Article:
August 19, 2018: An American official confirmed that the United States, Israel and Russia agreed that Iran must not be allowed to establish a permanent military presence in Syria. Apparently, the Syrian government agrees with this as there have been some recent clashes between Assad forces and Iranian mercenaries.
August 18, 2018: In northern Syria, an army intelligence officer working for the Syrian Army “Palestinian Department” was assassinated by gunfire. Israeli involvement was suspected.
August 16, 2018: In the east (Deir Ezzor province) an Iraqi Air Force airstrike near the Iraq border killed 18 ISIL men at what was described as an ISIL headquarters for ISIL forces in Iraq. Most of the victim of this strike were not Syrian.
August 15, 2018: Russian military police are expanding the number of outposts on Golan Heights from four to eight. The Russian military police are there to keep rebels and Iranian forces out of the areas so the UN can resume outpost and patrol duty to the satisfaction of the of the Israelis. Syria is offering amnesty to most local rebels but the Russians are not interfering with Syrian police arresting or raiding the homes of locals suspected of still being rebels.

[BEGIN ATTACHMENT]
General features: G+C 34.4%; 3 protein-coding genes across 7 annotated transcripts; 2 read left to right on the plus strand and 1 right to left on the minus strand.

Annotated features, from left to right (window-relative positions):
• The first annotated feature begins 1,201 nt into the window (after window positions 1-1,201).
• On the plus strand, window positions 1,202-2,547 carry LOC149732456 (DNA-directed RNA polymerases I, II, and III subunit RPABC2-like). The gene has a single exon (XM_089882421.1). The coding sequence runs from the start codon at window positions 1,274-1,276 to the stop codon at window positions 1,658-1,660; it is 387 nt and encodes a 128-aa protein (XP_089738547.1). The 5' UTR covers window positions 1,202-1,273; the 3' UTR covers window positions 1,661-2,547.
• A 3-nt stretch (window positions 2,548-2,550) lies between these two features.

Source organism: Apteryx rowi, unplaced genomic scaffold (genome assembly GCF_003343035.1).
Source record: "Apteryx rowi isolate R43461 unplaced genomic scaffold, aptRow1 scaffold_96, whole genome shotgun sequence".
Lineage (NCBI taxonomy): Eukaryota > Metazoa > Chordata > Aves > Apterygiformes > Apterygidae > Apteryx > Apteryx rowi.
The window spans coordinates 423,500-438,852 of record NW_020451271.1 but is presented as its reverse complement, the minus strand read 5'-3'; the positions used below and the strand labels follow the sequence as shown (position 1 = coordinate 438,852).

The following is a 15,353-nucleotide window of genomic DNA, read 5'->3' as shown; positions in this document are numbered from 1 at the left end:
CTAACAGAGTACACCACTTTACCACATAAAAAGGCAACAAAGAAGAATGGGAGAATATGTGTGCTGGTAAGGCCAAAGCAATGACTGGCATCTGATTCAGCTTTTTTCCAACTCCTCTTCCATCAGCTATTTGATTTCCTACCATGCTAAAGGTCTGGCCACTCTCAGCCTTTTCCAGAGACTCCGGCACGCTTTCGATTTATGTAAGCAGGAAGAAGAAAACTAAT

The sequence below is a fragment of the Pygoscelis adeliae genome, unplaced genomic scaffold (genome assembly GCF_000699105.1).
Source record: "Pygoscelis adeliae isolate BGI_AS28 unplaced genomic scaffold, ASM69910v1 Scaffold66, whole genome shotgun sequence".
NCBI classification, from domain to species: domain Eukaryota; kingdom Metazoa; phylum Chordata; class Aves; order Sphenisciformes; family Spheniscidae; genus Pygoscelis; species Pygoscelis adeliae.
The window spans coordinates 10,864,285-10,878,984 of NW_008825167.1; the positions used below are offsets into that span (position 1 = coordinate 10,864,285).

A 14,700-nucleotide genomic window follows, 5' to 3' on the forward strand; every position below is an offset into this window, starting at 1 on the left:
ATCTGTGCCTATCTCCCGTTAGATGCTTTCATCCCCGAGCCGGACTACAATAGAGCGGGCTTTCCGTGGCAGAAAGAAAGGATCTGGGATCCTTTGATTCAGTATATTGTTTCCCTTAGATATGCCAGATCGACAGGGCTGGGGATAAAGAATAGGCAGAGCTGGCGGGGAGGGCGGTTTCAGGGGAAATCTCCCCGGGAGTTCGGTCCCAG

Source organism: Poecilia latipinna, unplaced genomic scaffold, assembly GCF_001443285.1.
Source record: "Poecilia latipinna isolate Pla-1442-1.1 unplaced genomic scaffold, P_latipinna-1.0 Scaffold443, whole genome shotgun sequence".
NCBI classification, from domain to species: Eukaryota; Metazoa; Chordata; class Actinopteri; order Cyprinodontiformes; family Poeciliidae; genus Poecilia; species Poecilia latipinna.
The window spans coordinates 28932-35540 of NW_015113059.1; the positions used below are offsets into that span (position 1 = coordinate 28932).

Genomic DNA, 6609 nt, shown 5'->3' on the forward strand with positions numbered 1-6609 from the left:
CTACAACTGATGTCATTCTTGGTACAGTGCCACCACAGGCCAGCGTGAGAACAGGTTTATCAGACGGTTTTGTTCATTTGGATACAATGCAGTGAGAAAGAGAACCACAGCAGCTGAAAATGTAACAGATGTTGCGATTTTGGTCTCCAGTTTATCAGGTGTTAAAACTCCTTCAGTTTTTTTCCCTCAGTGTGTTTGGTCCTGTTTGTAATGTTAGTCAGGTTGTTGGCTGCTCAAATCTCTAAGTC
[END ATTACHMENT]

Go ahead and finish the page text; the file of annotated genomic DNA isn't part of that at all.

August 14, 2018: In the east (Deir Ezzor province) Iranian mercenaries have been fighting with Syrian Army (Assad) troops for control of the Al Bukamal crossing into Iraq. Apparently, there is a dispute between the Assads and Iran over who will control border crossings for routes that are part of the Iran to the Mediterranean land route. This route is essential to support any Iranian military expansion in Syria and Lebanon.
August 12, 2018: In the northwest (Idlib province) a rebel weapons storage site, filling the basement of an apartment building, exploded. Fifteen rebels died along with 52 civilians. Two five story buildings were destroyed.
August 11, 2018: Israel released satellite photos showing the massive damage done by a July 22nd attack on an Iranian run missile assembly plant in northwest Syria.
August 9, 2018: Russia, Turkey and Iran announced that they would do all they could to avoid a bloodbath in the in northwest Syria where Russian warplanes are bombing rebel positions in the province and Iranian mercenary troops are preparing to accompany Syrian troops for an advance into Idlib. The three allies did not reveal how they planned to deal with Turkish concerns that combat in Idlib would drive over a million refugees into Turkey.